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Civil Asset Forfeiture

A man from Where Great Britain Used To Be explains to us why this is something we expect to see in other countries:

15 Responses to “Civil Asset Forfeiture”

  1. MrSatyre Says:

    Sad to hear the old trope uttered yet again that police protect us. That’s the exception, not the rule.

  2. wyowanderer Says:

    You know it’s bad when the British make fun of it.

  3. Paul Kisling Says:

    You will lose and I will win.

  4. KM Says:

    The cops work for, and steal for, the self-appointed bosses of this Banana Republic and wonder why nobody wuvs them.

  5. Helo Says:

    It’s not as easy as saying it’s always wrong. Used properly, it is a way of seizing “dirty” money and property through due process of law. At least in my state, the owner is required to have notice of the seizure and receives basic information on how to contest it. In practice, having handled civil asset forfeiture as a prosecutor (and thus being privy to the details of the police investigation), the people who have even a weak claim always assert it (as do plenty of people caught red-handed).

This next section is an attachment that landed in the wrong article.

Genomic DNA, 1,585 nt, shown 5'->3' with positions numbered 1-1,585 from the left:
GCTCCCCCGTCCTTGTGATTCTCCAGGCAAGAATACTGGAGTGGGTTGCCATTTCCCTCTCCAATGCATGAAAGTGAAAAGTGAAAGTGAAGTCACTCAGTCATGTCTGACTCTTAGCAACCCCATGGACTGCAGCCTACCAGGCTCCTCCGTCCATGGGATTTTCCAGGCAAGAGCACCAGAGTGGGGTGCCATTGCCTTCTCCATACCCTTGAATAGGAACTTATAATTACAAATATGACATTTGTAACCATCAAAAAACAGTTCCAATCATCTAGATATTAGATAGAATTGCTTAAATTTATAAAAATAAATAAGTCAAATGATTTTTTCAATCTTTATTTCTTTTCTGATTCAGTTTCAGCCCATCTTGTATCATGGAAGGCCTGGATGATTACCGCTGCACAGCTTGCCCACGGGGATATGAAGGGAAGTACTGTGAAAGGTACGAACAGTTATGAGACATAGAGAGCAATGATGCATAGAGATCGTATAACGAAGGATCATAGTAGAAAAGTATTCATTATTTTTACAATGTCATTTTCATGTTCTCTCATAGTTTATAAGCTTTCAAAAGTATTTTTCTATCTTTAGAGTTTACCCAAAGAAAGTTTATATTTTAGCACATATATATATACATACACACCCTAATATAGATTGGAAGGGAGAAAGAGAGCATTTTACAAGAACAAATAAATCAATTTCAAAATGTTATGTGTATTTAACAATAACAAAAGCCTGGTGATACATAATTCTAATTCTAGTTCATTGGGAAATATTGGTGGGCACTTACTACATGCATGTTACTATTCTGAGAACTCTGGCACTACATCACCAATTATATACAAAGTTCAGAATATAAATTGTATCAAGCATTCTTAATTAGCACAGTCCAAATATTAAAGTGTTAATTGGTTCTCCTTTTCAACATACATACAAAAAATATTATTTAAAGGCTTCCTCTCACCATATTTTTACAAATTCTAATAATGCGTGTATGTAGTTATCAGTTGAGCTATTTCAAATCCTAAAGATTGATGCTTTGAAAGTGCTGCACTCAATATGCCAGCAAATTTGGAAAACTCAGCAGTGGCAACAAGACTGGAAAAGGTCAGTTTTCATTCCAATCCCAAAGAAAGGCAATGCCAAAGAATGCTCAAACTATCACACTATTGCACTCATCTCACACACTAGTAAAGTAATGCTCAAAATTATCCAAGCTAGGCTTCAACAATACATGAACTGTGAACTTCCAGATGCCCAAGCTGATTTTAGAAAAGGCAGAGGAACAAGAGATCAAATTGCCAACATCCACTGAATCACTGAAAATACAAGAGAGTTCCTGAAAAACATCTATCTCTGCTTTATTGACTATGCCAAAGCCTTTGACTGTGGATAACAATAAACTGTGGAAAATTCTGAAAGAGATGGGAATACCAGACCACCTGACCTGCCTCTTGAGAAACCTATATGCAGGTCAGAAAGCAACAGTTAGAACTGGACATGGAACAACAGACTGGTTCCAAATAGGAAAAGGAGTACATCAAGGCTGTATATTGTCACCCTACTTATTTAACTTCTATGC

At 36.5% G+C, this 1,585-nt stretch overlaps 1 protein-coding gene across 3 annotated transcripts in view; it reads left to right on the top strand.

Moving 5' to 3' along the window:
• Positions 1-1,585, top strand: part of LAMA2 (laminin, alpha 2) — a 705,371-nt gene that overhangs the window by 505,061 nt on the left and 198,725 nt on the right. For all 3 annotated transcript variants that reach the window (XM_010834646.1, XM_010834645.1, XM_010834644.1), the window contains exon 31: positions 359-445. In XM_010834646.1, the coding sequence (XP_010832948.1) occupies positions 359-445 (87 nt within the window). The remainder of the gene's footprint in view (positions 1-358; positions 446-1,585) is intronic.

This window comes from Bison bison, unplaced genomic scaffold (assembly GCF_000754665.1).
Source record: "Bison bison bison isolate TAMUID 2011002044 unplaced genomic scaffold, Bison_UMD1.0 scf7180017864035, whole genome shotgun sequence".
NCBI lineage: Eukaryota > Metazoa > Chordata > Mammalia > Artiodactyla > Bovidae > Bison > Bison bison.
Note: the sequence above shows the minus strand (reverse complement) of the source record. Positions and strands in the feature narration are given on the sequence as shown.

Look, the system is pretty simple:
    1. Cop seizes item he thinks is dirty and prosecutor filed papers with the court. Owner received notice and basic instructions.
    2. Owner must file an Answer that basically says “the item isn’t dirty.”
    3. Prosecutor sends Interrogatories to the owner, which must be either answered truthfully or objected to (usually for being irrelevant).
    4. Owner sends his own interrogatories to the prosecutor.
    5. Discussion occurs between the prosecutor and the owner about the case.
    6. If the discussions can’t resolve things, the case goes to trial and the prosecutor must prove by a preponderance of the evidence that the item is dirty.

    Many people do not bother with #2, and so are found in default by the court. The prosecutor then had the item awarded to the state.

    I can also say that we give things back on a regular basis where there is some reasonable claim the item isn’t dirty. If it is, in fact, clean, it’s not that hard to find someone willing to say so under oath, either in court or by affidavit.